One of venture capital’s most popular tax breaks could be cut – Crunchbase News

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When President Joe Biden unveiled his U.S. plan for families in the spring, many venture capitalists appeared to shrug their shoulders.

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Sure, the capital gains tax was about to increase – from 20% to 39.6% for high earners – but their preferred tax break as investors seemed almost certain not to be hit. .

A lot can change in Washington, DC in five months.

Earlier this month, the House Ways and Means Committee approved a tax proposal that would cut in half the amount that investors who invest under the Qualified Small Business Stock (QSBS) tax provision can exclude.

While it is far from safe to get into QSBS, it seems certain that many venture capitalists will remain nervous watching what Washington does next.

“There is still a lot to be done about this,” said William Yahara, tax director at EisnerAmper. “There is a lot of lobbying going on. “

What is QSBS?

While QSBS may be an obscure tax law for the most part, many in Silicon Valley know this well. Under Section 1202 of the IRS Code, start-up investors who invest in QSBS – which includes tech startups as long as they are C companies – since 2010 are allowed to exclude 100% of earnings in capital realized on these investments, if the shares are held for at least five years and are acquired on issue.

The exclusion – signed under the Clinton administration and extended under the Obama White House – has a limit of $ 10 million or 10 times the basis of the shares sold, whichever is greater.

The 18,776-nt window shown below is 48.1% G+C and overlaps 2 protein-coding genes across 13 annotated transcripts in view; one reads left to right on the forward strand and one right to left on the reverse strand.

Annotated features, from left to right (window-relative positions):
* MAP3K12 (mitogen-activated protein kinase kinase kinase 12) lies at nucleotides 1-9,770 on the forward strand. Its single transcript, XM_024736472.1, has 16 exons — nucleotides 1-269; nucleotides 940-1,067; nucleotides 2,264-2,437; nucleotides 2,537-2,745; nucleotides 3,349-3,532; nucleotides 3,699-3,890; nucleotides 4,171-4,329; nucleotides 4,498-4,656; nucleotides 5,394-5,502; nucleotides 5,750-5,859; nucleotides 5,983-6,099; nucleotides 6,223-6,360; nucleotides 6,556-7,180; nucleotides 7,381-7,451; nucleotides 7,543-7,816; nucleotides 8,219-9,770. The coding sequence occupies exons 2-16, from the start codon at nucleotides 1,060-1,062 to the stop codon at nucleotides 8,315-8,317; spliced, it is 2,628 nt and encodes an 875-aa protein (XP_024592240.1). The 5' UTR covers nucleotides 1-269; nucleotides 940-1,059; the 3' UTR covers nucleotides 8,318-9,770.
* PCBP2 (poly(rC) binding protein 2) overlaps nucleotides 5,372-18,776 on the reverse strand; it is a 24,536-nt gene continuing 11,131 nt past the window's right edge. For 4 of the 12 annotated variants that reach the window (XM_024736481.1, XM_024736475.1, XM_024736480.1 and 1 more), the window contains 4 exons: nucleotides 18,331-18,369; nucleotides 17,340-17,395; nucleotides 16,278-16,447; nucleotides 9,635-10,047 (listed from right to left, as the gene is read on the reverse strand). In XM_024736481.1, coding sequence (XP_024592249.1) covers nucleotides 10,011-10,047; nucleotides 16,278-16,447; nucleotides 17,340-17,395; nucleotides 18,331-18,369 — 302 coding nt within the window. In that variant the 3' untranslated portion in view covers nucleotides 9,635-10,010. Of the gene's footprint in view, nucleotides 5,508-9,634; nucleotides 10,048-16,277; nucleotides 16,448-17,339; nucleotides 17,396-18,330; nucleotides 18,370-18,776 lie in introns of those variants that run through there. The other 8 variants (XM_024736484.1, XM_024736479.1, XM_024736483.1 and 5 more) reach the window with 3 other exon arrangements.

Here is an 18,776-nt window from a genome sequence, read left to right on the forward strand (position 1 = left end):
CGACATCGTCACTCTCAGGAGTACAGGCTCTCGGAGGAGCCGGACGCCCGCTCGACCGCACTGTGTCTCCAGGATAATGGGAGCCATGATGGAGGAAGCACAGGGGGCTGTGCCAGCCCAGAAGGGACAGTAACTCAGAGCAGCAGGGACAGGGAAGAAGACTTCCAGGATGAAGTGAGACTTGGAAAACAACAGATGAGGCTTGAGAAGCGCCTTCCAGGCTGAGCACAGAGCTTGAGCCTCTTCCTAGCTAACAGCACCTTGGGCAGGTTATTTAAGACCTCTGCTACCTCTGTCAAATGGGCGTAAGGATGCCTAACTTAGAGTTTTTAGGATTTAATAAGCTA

Despite the green paper released in May by the US Treasury Department that stated that the exclusion under current law of capital gains on certain shares of small businesses would also continue to apply, the House committee has reversed course this month and proposed reducing that tax break so that 50 percent of the capital gains from these investments would be excluded from tax.

The change comes as the federal government searches for easy ways to increase revenues, especially as Democratic lawmakers attempt to push through a $ 3.5 trillion infrastructure package. According to the Joint Committee on Taxation, Tax Amendment 1202 would bring in an additional $ 470 million next year, rising to $ 710 million by 2029. Although the tax increase has still not been approved, it would affect any investment sold by investors after September 13 of this year.

Investors are watching

As investors watch and wait, some worry about the proposed tax change and its impact on jobs and innovation.

Brian Gaister, co-founder and partner of Maryland-based SaaS Ventures, raised concerns about the effect the tax increase could have on small and medium-sized businesses looking to raise capital as the section 1202 was put in place to encourage investors to invest. in growing small businesses.

“This is an incentive that compensates investors for taking early risks, which ultimately led to significant job creation in this country and most importantly to scientific and technological advancements,” said Gaister, who is also co-founder and CEO of Maryland. based at Pennington Partners & Co.